Also, what have you been doing lately when it comes to touring? Has there been a specific show that was your favorite?
Ian Luckey (Bass Triceratops): So far we’ve only performed around LA, Orange, and San Diego counties, but we’re still relatively new. A lot of the shows have been great for different reasons, but Aztec Brewery in Vista is one of my favorite places to play (we’ll be returning there August 24th), and Tomorrow! with Ron Lynch at Dynasty Typewriter was an absolute blast.
Bijan Egthesady (Drum Brachiosaurus): Dynasty Typewriter for me.
Jon Allen (Vocal Dilophosaurus): God, that was a fun one. Playing San Diego the first time was also kind of neat, especially since I’m from there. I loved those light up floors at The Merrow.
Xale Slusser (Saxophone Smilodon): Hard question—because as the newest addition: I loved Dynasty Typewriter and “Tomorrow!”, but I was nervous since it was my first gig—so my favorite overall gig so far has been at Fais Do-Do.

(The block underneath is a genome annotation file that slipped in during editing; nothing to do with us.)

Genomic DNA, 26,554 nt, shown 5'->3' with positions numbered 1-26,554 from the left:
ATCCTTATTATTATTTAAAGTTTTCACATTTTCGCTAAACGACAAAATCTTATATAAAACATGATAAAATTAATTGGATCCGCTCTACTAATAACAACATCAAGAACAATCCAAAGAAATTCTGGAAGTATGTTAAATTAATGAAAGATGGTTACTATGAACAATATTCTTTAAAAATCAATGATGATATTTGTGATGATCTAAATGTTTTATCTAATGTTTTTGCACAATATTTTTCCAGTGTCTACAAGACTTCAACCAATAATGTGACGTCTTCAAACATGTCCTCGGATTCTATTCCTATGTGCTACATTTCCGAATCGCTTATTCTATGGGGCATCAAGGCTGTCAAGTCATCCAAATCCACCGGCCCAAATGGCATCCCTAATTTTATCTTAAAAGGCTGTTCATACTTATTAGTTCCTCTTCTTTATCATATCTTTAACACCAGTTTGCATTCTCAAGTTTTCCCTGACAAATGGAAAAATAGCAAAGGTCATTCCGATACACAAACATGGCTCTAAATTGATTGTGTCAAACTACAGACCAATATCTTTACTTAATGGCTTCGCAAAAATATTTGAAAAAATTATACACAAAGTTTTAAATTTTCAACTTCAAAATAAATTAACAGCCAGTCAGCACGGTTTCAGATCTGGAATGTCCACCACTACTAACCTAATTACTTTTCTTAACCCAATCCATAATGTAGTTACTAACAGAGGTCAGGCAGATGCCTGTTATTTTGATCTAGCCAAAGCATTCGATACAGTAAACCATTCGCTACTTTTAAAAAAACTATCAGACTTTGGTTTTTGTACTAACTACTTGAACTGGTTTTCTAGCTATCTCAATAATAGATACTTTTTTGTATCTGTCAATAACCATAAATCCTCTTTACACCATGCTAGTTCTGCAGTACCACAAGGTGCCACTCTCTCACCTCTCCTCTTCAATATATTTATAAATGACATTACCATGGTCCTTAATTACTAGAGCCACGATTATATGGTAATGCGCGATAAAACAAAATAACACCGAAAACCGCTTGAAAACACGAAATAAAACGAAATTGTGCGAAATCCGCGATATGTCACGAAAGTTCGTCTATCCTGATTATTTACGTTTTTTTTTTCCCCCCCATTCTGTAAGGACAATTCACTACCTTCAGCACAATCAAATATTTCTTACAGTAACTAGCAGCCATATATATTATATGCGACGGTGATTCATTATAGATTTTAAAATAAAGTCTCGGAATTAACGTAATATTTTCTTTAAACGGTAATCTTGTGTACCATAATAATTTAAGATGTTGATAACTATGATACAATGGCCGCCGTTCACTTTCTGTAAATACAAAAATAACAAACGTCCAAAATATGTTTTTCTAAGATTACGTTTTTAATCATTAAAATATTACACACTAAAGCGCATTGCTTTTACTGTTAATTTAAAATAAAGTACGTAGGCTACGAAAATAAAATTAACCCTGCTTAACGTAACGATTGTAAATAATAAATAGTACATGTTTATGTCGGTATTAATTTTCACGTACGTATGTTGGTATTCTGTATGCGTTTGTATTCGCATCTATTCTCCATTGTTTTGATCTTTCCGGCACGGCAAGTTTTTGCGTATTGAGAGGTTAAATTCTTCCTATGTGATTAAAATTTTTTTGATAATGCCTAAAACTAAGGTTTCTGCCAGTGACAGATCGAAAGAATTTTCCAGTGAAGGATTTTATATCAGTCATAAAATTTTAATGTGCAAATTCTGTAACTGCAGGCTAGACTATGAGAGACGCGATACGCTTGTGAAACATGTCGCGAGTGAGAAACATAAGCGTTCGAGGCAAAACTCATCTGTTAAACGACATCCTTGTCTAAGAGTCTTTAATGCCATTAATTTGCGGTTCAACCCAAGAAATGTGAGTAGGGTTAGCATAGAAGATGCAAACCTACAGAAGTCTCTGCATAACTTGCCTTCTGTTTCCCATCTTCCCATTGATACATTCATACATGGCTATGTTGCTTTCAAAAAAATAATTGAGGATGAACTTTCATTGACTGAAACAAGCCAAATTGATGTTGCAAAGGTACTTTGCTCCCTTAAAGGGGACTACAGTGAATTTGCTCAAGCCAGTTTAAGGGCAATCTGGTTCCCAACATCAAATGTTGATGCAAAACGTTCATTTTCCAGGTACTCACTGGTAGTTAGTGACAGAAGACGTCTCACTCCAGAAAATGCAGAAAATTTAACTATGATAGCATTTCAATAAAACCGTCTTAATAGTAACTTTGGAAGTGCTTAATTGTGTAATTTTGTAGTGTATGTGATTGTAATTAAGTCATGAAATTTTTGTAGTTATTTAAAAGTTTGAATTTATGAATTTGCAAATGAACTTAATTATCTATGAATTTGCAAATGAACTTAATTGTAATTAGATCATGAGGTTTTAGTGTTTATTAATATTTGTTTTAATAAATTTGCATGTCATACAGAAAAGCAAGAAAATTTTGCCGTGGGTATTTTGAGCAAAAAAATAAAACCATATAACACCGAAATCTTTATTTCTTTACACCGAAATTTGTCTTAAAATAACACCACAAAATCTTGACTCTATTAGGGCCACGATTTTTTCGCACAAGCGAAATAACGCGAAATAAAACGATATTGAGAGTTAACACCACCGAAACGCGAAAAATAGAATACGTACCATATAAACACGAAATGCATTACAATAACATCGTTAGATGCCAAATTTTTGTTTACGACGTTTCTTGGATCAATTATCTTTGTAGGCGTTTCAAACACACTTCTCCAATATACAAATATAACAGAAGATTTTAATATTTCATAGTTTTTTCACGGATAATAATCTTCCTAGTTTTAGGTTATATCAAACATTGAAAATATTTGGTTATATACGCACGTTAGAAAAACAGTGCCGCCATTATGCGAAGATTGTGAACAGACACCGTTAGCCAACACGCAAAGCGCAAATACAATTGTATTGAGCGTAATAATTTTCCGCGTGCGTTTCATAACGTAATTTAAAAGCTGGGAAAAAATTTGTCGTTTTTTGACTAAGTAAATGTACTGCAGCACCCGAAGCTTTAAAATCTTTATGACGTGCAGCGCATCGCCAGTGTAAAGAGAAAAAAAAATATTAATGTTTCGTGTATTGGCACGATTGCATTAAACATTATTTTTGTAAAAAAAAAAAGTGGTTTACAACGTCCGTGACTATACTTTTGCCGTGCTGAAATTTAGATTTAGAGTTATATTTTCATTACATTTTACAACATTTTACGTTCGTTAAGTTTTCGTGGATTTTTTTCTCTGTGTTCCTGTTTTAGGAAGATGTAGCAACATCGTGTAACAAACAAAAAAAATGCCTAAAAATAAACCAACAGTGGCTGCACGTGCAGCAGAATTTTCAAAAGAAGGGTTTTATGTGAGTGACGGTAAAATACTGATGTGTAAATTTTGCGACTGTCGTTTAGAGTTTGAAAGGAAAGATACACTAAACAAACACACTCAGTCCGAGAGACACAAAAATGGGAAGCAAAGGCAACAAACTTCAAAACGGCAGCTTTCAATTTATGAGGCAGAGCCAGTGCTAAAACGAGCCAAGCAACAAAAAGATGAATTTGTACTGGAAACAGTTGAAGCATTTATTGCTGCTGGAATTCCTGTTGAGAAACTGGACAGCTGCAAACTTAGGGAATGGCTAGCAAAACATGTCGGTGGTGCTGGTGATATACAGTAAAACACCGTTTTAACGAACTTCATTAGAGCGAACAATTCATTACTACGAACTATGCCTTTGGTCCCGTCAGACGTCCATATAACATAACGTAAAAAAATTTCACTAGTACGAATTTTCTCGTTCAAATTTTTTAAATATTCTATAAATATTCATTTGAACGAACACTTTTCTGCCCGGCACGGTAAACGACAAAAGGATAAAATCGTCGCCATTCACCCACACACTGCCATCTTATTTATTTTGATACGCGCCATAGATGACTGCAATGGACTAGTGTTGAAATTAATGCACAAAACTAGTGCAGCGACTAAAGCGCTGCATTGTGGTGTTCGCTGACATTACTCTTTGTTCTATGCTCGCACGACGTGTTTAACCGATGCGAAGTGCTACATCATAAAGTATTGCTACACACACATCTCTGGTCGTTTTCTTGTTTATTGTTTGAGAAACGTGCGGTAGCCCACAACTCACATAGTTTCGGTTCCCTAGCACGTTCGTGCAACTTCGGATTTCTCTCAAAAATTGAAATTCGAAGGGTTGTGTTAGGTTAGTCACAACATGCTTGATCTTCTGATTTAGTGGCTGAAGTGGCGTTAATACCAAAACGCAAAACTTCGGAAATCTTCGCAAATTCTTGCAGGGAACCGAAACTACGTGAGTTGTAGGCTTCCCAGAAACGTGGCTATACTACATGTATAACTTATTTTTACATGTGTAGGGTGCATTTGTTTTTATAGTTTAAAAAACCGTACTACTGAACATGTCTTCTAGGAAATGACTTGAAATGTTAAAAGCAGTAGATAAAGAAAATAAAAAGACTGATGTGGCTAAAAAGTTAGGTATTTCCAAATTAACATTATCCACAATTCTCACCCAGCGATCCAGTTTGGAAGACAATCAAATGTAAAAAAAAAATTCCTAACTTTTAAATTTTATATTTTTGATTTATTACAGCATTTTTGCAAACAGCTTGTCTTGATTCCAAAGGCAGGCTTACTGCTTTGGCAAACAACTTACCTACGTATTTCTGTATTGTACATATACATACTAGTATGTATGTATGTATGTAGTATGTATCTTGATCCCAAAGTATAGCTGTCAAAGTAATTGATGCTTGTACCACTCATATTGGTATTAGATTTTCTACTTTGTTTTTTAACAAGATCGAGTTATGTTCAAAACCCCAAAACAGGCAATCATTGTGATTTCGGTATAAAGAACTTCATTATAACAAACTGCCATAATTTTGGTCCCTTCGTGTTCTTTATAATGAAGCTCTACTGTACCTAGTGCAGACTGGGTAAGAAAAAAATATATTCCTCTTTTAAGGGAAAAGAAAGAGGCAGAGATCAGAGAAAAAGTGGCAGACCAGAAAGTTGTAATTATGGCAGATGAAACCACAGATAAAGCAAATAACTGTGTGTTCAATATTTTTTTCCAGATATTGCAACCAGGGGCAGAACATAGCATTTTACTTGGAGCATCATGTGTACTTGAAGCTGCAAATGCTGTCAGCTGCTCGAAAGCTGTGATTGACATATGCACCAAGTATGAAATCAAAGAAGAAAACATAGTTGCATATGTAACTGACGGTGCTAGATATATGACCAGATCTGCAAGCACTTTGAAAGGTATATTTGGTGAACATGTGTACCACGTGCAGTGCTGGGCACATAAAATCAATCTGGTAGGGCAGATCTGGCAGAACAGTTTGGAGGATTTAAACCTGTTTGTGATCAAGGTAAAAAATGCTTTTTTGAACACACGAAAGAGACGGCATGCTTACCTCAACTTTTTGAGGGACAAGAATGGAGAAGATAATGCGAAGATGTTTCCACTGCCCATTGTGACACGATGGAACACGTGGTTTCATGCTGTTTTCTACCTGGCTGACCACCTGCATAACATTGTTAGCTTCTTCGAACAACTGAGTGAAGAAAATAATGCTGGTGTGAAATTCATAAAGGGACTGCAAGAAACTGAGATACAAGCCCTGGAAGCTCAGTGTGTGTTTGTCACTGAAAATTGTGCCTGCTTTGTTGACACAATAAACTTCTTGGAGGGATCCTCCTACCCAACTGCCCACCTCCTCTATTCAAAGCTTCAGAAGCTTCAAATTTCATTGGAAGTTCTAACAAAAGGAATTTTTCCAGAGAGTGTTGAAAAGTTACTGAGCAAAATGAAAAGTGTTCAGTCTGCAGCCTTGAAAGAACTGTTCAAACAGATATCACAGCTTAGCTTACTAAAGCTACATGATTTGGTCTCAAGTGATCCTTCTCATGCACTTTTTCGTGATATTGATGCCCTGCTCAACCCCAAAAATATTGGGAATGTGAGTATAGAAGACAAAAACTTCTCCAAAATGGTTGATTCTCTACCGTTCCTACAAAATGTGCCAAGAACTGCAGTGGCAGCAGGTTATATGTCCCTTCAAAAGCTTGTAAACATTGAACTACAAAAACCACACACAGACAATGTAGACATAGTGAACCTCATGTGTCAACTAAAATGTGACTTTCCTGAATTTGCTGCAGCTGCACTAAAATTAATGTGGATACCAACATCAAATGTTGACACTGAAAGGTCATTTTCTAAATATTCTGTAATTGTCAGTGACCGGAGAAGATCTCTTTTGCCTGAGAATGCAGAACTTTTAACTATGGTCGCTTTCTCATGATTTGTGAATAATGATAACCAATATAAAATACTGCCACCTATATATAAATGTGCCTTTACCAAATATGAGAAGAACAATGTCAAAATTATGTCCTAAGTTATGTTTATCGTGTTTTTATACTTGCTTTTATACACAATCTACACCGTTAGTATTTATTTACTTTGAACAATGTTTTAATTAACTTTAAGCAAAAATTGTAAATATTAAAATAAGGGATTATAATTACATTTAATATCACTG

What is on the horizon for BONEHENGE? More touring? Or recording?
CeCe Luckey (Accordion Ammonite): We are in the process of recording our first full length album, so that is definitely our top priority right now. We recently released a single from the album as a preview, so that’s already available for download on Bandcamp. We’d love to do a West Coast tour. Also, keep an eye out for some really fun music videos we’ll be filming in the next few months. Lots of stuff planned for the future!
Yeah they are pretty badass, a phenomenal group to interview. Great personalities that you can definitely hear when you listen to their music. We here at Nerdbot really appreciate the time they took to speak with us.
You can check out tunes from BONEHENGE by clicking here and you can like them on Facebook.